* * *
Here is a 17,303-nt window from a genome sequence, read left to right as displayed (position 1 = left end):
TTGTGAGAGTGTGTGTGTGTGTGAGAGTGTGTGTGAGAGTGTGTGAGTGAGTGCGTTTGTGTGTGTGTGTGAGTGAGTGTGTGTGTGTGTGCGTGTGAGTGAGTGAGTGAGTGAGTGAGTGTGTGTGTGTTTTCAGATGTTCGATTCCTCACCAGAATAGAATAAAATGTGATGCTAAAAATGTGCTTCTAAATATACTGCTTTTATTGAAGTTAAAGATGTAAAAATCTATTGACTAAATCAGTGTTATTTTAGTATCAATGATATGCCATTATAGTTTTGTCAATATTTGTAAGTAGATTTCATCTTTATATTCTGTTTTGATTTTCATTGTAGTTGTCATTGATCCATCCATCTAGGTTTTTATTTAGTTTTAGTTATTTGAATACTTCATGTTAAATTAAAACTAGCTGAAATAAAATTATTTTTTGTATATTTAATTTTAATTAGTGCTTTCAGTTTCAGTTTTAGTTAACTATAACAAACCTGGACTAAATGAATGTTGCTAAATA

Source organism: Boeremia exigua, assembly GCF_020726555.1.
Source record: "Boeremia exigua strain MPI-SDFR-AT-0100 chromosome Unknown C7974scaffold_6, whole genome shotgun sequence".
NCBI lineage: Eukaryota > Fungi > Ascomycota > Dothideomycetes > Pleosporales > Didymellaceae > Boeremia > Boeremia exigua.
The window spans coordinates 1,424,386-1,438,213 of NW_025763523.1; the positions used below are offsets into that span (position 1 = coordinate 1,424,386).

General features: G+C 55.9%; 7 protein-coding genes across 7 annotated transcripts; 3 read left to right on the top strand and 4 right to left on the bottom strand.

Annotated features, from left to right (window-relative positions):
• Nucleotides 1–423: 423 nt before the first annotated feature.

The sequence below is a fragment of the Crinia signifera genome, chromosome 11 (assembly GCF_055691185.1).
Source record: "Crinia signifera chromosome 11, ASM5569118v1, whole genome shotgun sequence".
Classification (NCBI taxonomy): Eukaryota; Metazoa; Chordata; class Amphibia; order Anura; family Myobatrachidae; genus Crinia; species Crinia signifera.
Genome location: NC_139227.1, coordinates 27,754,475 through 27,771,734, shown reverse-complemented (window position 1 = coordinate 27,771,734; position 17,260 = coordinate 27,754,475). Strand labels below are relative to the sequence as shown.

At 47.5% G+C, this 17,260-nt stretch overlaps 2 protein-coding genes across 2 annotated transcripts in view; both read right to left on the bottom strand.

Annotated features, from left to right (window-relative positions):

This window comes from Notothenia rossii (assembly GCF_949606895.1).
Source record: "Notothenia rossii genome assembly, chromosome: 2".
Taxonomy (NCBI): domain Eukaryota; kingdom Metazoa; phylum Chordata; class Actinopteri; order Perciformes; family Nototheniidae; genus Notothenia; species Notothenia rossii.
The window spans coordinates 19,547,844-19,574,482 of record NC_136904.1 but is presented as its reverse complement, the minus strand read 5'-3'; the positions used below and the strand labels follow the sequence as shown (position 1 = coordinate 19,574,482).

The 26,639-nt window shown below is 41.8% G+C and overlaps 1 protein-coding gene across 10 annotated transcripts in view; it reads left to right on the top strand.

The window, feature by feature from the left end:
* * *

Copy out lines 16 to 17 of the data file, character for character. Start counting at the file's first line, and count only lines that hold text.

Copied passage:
This window comes from Notothenia rossii (assembly GCF_949606895.1).
Source record: "Notothenia rossii genome assembly, chromosome: 2".